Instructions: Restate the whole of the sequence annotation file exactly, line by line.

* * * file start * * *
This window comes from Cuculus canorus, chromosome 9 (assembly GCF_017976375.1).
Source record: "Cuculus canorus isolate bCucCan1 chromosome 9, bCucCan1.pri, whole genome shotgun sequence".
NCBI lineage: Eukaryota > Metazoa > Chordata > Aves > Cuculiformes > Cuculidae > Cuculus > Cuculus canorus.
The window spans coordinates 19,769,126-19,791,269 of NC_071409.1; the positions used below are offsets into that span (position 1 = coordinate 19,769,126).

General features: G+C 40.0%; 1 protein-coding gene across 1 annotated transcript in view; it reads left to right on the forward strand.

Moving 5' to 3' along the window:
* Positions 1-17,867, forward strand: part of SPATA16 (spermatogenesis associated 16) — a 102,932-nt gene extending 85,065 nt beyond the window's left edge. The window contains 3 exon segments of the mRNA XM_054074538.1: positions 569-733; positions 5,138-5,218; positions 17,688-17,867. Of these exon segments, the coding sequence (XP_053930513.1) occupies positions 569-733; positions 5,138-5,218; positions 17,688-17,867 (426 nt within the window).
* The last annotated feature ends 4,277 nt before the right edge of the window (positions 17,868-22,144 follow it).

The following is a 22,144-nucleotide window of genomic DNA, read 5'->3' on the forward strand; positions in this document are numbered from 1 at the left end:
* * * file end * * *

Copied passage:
This window comes from Cuculus canorus, chromosome 9 (assembly GCF_017976375.1).
Source record: "Cuculus canorus isolate bCucCan1 chromosome 9, bCucCan1.pri, whole genome shotgun sequence".
NCBI lineage: Eukaryota > Metazoa > Chordata > Aves > Cuculiformes > Cuculidae > Cuculus > Cuculus canorus.
The window spans coordinates 19,769,126-19,791,269 of NC_071409.1; the positions used below are offsets into that span (position 1 = coordinate 19,769,126).

General features: G+C 40.0%; 1 protein-coding gene across 1 annotated transcript in view; it reads left to right on the forward strand.

Moving 5' to 3' along the window:
* Positions 1-17,867, forward strand: part of SPATA16 (spermatogenesis associated 16) — a 102,932-nt gene extending 85,065 nt beyond the window's left edge. The window contains 3 exon segments of the mRNA XM_054074538.1: positions 569-733; positions 5,138-5,218; positions 17,688-17,867. Of these exon segments, the coding sequence (XP_053930513.1) occupies positions 569-733; positions 5,138-5,218; positions 17,688-17,867 (426 nt within the window).
* The last annotated feature ends 4,277 nt before the right edge of the window (positions 17,868-22,144 follow it).

The following is a 22,144-nucleotide window of genomic DNA, read 5'->3' on the forward strand; positions in this document are numbered from 1 at the left end: